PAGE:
Since the Central Bank of Nigeria (CBN) Governor Godwin Emefiele announced a planned redesign of the naira, there have been divergent views on the appropriateness or otherwise of the policy at a time the economy facing storms. From those in support to those vehemently opposed to it, the CBN has stirred up a debate with the fate of the economy at the centre of it all. Assistant Editor NDUKA CHIEJINA reports
When the Central Bank of Nigeria (CBN) effects the change to the naira by January 31 next year, it will be the 16th time the national currency has been redesigned or changed since 1959. The proposed change will cover both the notes and the coins. It is claimed that global best practice permits central banks to redesign, produce and circulate new local legal tender every five to eight years. The last time the naira had a makeover was 20 years ago.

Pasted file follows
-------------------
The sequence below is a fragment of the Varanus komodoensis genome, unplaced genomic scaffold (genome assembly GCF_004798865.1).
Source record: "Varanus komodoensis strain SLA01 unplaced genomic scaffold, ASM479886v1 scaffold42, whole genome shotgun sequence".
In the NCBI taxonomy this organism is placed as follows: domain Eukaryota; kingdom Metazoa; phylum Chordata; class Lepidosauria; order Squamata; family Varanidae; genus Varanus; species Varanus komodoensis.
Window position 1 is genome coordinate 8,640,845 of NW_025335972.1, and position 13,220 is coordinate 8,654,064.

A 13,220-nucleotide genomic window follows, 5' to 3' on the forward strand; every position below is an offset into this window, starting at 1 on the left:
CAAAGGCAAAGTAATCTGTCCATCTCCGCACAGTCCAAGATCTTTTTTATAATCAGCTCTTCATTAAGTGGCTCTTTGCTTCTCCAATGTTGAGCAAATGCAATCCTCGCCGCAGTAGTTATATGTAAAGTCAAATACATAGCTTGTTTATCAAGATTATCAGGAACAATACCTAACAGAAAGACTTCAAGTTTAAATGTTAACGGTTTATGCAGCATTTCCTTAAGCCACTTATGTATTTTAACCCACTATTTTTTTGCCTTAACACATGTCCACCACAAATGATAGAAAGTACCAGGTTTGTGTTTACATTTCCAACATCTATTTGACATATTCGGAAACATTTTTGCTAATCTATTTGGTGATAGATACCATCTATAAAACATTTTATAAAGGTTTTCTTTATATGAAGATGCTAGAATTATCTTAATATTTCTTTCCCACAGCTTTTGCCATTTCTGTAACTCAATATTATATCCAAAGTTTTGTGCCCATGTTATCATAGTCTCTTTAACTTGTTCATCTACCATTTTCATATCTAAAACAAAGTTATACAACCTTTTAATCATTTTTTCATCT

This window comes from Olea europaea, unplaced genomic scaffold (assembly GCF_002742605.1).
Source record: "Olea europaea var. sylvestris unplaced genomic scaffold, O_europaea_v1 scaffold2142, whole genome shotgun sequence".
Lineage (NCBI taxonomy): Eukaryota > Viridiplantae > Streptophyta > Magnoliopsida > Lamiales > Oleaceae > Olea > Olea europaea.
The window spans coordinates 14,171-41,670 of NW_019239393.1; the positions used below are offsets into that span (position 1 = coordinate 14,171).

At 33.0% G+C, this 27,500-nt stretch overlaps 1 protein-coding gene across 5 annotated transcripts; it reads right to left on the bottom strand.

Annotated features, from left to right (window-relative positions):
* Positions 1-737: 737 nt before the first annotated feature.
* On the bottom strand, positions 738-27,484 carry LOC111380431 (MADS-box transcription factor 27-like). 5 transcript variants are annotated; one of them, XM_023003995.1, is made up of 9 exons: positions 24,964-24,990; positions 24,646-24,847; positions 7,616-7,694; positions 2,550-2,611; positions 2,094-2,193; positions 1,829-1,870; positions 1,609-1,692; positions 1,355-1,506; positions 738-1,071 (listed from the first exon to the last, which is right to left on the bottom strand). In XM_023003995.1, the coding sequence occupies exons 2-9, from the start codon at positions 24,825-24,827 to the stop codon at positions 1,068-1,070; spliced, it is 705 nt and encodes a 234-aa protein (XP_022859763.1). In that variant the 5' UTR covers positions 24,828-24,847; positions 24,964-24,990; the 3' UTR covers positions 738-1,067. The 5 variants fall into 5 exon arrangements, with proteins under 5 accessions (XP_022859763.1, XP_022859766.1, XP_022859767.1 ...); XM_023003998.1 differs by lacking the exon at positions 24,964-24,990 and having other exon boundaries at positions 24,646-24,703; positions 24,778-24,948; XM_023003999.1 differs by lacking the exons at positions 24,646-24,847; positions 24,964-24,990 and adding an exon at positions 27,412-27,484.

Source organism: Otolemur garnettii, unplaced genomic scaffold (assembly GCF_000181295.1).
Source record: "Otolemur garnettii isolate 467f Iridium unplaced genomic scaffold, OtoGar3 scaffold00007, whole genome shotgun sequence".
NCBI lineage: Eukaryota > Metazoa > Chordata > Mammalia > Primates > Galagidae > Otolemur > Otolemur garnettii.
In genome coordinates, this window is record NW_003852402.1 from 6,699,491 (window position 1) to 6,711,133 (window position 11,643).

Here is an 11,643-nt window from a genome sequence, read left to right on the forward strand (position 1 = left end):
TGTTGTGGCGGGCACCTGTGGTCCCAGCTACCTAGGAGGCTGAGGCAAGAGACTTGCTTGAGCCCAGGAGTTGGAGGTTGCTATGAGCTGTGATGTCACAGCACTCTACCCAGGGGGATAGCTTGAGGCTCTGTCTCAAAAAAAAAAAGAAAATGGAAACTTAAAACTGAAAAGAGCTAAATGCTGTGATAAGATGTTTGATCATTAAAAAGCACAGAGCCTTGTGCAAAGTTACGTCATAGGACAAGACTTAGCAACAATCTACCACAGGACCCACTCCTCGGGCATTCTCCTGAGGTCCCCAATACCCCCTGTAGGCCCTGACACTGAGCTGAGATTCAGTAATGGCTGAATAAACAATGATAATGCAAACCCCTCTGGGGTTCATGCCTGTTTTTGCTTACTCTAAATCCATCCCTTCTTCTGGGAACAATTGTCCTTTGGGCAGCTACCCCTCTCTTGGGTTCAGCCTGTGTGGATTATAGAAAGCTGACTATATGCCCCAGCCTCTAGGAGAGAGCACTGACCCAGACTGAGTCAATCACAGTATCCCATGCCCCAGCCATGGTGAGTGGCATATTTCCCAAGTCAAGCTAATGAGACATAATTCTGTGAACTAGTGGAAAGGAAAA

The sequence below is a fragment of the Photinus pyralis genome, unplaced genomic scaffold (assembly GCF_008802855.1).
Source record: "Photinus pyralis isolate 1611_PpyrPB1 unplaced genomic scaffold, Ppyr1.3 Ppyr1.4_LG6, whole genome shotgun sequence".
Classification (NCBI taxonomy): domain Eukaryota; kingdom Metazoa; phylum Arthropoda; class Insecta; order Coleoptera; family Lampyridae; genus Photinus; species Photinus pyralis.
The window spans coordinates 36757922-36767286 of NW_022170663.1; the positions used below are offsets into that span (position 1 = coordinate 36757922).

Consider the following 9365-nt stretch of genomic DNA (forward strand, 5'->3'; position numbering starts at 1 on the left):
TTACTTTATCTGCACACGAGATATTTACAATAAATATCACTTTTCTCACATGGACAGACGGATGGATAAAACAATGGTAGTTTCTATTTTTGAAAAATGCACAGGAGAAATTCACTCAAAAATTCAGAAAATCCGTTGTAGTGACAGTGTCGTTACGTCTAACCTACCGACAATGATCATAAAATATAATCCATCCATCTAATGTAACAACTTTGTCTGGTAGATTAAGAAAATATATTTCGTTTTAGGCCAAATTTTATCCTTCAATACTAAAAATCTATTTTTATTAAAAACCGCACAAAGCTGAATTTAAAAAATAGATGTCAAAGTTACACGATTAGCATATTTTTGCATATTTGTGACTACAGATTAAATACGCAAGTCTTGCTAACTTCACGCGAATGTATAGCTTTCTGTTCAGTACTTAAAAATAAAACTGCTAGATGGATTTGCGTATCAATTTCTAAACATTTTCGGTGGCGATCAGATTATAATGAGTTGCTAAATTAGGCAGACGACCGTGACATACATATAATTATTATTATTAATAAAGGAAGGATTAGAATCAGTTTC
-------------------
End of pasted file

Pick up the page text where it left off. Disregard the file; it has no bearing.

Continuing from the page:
However, none of the changes has attracted as much interest and debate as the awaited 2023 redesign of the naira. On 26th October, the CBN Governor, Godwin Emefiele, announced that some denominations of the naira will wear new looks. These are the N200, N500 and N1,000 notes. Emefiele said the apex bank was worried over the management of current series of banknotes and currency in circulation, particularly those outside the banking system in Nigeria.
A major source of concern to the CBN is the escalation in scale and sophistication unscrupulous people have abused the naira, from hoarding to counterfeiting the notes. Emefiele said members of the public were hoarding banknotes “with statistics showing that over 85 per cent of currency in circulation are outside the vaults of our commercial banks. To be more specific, as at the end of September 2022, available data at the CBN indicated that N2.73 trillion out of the N3.23 trillion currency in circulation was outside the vault of commercial banks across the country and supposedly held by members of the public.”